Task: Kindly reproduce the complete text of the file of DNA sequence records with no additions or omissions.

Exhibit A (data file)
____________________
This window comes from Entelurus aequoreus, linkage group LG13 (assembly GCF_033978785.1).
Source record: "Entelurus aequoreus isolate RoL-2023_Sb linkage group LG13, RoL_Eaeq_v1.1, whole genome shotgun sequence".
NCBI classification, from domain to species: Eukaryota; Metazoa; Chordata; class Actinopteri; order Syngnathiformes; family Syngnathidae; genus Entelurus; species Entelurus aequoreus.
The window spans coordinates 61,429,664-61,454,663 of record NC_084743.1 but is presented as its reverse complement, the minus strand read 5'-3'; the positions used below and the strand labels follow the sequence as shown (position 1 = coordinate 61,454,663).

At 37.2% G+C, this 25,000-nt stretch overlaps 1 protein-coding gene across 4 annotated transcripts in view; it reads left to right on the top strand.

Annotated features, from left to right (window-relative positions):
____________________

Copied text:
This window comes from Entelurus aequoreus, linkage group LG13 (assembly GCF_033978785.1).
Source record: "Entelurus aequoreus isolate RoL-2023_Sb linkage group LG13, RoL_Eaeq_v1.1, whole genome shotgun sequence".
NCBI classification, from domain to species: Eukaryota; Metazoa; Chordata; class Actinopteri; order Syngnathiformes; family Syngnathidae; genus Entelurus; species Entelurus aequoreus.
The window spans coordinates 61,429,664-61,454,663 of record NC_084743.1 but is presented as its reverse complement, the minus strand read 5'-3'; the positions used below and the strand labels follow the sequence as shown (position 1 = coordinate 61,454,663).

At 37.2% G+C, this 25,000-nt stretch overlaps 1 protein-coding gene across 4 annotated transcripts in view; it reads left to right on the top strand.

Annotated features, from left to right (window-relative positions):